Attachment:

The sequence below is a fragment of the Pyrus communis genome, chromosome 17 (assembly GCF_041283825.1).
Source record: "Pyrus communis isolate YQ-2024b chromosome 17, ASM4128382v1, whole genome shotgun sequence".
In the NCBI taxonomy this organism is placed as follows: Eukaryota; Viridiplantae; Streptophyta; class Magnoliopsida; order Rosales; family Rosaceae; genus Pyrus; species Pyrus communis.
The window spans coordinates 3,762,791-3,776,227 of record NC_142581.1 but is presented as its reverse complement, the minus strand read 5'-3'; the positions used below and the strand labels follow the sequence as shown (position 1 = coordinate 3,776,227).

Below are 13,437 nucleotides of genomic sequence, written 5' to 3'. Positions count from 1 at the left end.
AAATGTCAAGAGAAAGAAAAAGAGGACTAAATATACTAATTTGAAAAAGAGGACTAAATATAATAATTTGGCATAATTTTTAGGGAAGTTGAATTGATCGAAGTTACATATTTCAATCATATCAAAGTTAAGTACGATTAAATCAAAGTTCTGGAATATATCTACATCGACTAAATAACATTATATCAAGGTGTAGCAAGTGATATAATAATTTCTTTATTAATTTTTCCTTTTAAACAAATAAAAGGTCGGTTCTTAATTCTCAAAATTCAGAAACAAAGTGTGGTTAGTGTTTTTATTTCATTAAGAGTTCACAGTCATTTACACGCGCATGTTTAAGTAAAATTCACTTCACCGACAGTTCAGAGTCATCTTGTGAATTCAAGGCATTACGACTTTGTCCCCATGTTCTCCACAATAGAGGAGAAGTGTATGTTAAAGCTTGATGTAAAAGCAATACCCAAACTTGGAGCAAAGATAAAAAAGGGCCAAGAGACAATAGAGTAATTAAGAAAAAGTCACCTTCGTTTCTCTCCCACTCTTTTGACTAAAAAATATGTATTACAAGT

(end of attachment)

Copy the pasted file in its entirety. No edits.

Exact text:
The sequence below is a fragment of the Pyrus communis genome, chromosome 17 (assembly GCF_041283825.1).
Source record: "Pyrus communis isolate YQ-2024b chromosome 17, ASM4128382v1, whole genome shotgun sequence".
In the NCBI taxonomy this organism is placed as follows: Eukaryota; Viridiplantae; Streptophyta; class Magnoliopsida; order Rosales; family Rosaceae; genus Pyrus; species Pyrus communis.
The window spans coordinates 3,762,791-3,776,227 of record NC_142581.1 but is presented as its reverse complement, the minus strand read 5'-3'; the positions used below and the strand labels follow the sequence as shown (position 1 = coordinate 3,776,227).

Below are 13,437 nucleotides of genomic sequence, written 5' to 3'. Positions count from 1 at the left end.
AAATGTCAAGAGAAAGAAAAAGAGGACTAAATATACTAATTTGAAAAAGAGGACTAAATATAATAATTTGGCATAATTTTTAGGGAAGTTGAATTGATCGAAGTTACATATTTCAATCATATCAAAGTTAAGTACGATTAAATCAAAGTTCTGGAATATATCTACATCGACTAAATAACATTATATCAAGGTGTAGCAAGTGATATAATAATTTCTTTATTAATTTTTCCTTTTAAACAAATAAAAGGTCGGTTCTTAATTCTCAAAATTCAGAAACAAAGTGTGGTTAGTGTTTTTATTTCATTAAGAGTTCACAGTCATTTACACGCGCATGTTTAAGTAAAATTCACTTCACCGACAGTTCAGAGTCATCTTGTGAATTCAAGGCATTACGACTTTGTCCCCATGTTCTCCACAATAGAGGAGAAGTGTATGTTAAAGCTTGATGTAAAAGCAATACCCAAACTTGGAGCAAAGATAAAAAAGGGCCAAGAGACAATAGAGTAATTAAGAAAAAGTCACCTTCGTTTCTCTCCCACTCTTTTGACTAAAAAATATGTATTACAAGT